:O i got 94 in P2 and did not recognise it. taylor expansion does ring a bell but i swore it weren't from P2 i am not sure now taylor expansion wasnt in alevel maths, for me at least
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18 years ago
#53
(Original post by edders)
taylor expansion wasnt in alevel maths, for me at least
Ah. its on p6, ive just checked the syllabus. sorry for confusing everyone.
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18 years ago
#54
no problems, what level of maths r u at n e way???
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18 years ago
#55
(Original post by keithy)
no problems, what level of maths r u at n e way???
I've done alevel further maths. i am at uni doing a physics degree. hence why alevel maths is all a blur to me. you should see some of the maths we are doing here.
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18 years ago
#56
(Original post by elpaw)
I've done alevel further maths. i am at uni doing a physics degree. hence why alevel maths is all a blur to me. you should see some of the maths we are doing here.
Pi is irrational
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18 years ago
#57
(Original post by elpaw)
oh ok its just a bit of p2 maths
Coming from someone studying physics at Oxford... lol

I looked on the internet to see why it is true... but I do not think you can prove it just by writing out:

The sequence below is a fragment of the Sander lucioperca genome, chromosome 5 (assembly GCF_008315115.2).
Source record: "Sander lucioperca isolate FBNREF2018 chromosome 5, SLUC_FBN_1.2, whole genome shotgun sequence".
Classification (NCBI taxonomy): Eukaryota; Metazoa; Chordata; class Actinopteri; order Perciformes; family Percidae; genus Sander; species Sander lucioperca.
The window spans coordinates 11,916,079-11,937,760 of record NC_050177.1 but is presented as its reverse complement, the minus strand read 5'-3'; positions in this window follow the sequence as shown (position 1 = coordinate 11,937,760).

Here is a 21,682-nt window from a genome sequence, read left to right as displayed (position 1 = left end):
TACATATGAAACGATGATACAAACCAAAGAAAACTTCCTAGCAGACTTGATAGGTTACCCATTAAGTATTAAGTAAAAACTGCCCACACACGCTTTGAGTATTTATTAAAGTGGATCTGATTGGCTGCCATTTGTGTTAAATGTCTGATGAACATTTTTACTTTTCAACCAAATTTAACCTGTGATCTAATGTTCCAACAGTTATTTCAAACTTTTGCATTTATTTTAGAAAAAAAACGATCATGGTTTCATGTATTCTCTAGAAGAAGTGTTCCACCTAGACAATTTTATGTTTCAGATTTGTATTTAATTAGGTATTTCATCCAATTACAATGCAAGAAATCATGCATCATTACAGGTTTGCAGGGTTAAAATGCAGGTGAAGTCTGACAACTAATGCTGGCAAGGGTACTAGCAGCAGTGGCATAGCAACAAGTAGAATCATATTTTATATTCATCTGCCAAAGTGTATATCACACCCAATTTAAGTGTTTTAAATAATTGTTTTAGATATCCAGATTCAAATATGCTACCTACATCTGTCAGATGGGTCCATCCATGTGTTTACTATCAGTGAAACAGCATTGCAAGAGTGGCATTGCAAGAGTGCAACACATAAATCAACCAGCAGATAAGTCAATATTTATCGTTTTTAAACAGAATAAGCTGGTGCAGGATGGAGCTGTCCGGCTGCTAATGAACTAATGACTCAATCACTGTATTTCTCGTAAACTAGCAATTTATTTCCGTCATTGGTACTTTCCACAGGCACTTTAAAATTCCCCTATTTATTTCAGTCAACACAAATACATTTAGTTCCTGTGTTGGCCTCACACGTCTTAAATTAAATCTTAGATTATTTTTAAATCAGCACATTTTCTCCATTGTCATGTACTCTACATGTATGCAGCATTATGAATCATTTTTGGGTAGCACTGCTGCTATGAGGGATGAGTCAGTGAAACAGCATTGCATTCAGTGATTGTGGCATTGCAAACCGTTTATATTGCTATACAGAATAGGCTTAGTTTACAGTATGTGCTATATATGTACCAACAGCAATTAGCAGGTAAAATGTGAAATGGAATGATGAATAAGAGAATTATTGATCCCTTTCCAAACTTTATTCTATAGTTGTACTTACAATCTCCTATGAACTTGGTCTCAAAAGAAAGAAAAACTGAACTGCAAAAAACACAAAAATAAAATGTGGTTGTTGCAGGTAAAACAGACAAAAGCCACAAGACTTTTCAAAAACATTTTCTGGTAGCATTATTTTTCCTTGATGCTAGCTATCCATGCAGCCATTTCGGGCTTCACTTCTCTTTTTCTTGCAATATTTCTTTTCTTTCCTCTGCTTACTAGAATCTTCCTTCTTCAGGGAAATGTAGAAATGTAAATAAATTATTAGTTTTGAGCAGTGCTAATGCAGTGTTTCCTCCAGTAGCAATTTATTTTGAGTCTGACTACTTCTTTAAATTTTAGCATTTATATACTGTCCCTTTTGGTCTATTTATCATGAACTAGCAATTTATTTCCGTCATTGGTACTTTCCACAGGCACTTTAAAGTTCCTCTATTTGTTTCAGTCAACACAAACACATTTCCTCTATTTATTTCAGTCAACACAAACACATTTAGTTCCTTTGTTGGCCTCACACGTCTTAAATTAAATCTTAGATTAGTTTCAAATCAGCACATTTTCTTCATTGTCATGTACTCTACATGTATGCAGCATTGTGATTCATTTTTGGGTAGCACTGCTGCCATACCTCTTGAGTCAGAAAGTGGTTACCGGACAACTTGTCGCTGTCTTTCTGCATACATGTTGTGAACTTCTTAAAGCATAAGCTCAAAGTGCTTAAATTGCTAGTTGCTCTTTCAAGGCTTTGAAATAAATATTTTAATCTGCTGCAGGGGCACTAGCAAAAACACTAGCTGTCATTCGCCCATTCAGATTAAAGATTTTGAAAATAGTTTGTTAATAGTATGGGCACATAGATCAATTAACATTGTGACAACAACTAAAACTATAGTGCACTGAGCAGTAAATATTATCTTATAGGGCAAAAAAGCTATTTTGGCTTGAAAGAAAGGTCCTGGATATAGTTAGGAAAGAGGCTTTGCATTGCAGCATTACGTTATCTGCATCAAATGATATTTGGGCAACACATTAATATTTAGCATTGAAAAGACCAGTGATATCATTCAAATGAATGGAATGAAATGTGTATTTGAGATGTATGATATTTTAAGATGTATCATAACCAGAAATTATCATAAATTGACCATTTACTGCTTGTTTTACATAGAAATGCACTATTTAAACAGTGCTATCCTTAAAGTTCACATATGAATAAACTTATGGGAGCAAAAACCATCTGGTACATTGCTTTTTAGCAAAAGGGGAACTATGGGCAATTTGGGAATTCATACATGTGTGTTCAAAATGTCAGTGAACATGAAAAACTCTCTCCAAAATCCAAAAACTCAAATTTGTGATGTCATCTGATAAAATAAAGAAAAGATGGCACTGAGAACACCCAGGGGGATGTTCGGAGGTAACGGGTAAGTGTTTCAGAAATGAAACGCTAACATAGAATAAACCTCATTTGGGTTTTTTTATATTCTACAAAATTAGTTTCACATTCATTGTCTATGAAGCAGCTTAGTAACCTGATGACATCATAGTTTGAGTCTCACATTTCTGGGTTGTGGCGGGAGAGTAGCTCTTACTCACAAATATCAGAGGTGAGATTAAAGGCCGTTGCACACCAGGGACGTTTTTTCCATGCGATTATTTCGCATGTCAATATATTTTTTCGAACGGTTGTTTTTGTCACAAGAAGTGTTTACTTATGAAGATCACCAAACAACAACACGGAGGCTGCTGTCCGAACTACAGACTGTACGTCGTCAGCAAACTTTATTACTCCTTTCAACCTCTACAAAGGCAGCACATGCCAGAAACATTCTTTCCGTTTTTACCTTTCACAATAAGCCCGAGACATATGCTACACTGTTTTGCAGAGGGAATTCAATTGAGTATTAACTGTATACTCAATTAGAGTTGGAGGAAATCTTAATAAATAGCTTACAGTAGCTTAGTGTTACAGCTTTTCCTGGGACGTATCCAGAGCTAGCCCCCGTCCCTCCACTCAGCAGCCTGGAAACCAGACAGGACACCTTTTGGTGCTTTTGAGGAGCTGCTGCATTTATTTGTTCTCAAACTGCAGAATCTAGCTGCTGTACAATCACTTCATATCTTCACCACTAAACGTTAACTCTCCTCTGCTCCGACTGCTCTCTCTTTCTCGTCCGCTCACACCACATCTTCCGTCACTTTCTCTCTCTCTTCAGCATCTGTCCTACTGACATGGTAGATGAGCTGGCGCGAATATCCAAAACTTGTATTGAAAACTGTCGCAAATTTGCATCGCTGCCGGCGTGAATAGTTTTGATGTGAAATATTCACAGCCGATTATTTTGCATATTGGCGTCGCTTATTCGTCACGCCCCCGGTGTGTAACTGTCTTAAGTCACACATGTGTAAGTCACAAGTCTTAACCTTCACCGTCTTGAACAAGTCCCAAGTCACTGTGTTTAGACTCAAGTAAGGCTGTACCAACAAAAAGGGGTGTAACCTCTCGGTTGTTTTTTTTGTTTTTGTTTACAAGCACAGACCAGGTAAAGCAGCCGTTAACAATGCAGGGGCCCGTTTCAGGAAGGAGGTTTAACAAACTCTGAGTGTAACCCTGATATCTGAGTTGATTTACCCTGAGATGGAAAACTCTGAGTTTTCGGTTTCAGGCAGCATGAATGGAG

f(x) = f(0) + x f'(0) + (x^2)/2! f''(0) + ... + (x^n)/n! f^(n) (0) + ...

Hardly obvious is it!

If anyone is interested look on http://www.nrich.maths.org.uk/askedN...ited/1282.html.
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18 years ago
#58
(Original post by mikesgt2)
Coming from someone studying physics at Oxford... lol

I looked on the internet to see why it is true... but I do not think you can prove it just by writing out:

f(x) = f(0) + x f'(0) + (x^2)/2! f''(0) + ... + (x^n)/n! f^(n) (0) + ...

Hardly obvious is it!

If anyone is interested look on http://www.nrich.maths.org.uk/askedN...ited/1282.html.
yes, i know its not true just written out like that, but it's been proven true in our tutorials. just right out f(x) = a + b (x) + c(x^2) + ...., differentiate it, and work out what a, b, c, etc are.
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18 years ago
#59
(Original post by elpaw)
i^i = e^(i ln i)

ln i = i(2n-1)pi

i^i = e^(- (2n-1)pi)

the n causes different solutions.
Sorry to drag this thread up but isn't this wrong?

We know that e^( i(2n-1)pi ) = -1
=> ln(-1) = i(2n-1)pi

But, ln(i) = ln(-1)/2 = i(2n-1)pi / 2

So, i^i = e^(i ln i) = e^( (1-2n)pi / 2 )
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18 years ago
#60
(Original post by Phil_C)
Has to be e^i(pi)=-1 The best equation around and proves there is a God
Errrrrrrrrrrrrrrhm

Its supposed to be:

e^(i * pi) + 1 = 0

This way yoy get all the fundamental constants of mathematics (e , i , pi, 1 and 0 ) in a single equation. If you use -1 you dont get the 0 so that is not at all equally pretty...